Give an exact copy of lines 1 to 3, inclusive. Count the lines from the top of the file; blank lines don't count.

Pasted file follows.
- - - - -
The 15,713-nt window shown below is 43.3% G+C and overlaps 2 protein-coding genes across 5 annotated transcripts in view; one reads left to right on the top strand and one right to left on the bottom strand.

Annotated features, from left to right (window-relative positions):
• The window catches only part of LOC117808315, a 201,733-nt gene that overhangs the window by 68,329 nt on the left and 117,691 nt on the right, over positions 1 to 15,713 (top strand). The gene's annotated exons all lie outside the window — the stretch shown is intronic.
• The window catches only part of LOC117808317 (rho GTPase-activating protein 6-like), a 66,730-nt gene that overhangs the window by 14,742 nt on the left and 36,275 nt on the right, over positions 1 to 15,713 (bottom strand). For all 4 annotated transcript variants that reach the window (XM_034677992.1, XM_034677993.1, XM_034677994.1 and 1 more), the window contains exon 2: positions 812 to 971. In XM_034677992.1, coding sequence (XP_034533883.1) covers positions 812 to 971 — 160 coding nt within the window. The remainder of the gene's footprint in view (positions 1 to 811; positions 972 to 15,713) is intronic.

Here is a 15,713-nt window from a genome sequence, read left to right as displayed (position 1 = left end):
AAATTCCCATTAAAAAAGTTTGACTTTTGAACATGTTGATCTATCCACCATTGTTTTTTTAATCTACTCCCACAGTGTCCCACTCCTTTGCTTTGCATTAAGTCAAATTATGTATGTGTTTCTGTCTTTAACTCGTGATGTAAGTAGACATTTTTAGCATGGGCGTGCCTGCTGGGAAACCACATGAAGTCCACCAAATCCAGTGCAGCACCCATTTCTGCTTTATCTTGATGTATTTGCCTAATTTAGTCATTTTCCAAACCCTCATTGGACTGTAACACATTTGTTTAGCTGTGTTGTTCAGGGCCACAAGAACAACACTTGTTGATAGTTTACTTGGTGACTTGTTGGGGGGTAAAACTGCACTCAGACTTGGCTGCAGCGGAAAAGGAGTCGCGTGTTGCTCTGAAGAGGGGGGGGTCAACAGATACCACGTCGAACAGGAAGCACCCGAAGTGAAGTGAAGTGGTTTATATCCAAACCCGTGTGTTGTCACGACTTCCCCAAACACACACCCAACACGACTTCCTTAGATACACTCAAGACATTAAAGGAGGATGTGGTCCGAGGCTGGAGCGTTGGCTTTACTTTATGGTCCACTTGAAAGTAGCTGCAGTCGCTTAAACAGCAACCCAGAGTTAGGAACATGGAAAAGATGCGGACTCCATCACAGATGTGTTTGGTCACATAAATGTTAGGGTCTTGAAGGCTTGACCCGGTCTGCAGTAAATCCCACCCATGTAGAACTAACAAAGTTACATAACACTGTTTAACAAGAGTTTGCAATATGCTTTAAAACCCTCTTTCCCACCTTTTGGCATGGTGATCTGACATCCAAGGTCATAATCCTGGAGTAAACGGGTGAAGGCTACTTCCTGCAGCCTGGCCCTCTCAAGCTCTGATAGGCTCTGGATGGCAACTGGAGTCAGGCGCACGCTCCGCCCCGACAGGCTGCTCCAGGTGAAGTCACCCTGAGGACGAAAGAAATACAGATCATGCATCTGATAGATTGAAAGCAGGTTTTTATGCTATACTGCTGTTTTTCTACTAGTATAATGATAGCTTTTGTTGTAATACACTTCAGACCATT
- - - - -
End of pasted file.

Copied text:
The 15,713-nt window shown below is 43.3% G+C and overlaps 2 protein-coding genes across 5 annotated transcripts in view; one reads left to right on the top strand and one right to left on the bottom strand.

Annotated features, from left to right (window-relative positions):
• The window catches only part of LOC117808315, a 201,733-nt gene that overhangs the window by 68,329 nt on the left and 117,691 nt on the right, over positions 1 to 15,713 (top strand). The gene's annotated exons all lie outside the window — the stretch shown is intronic.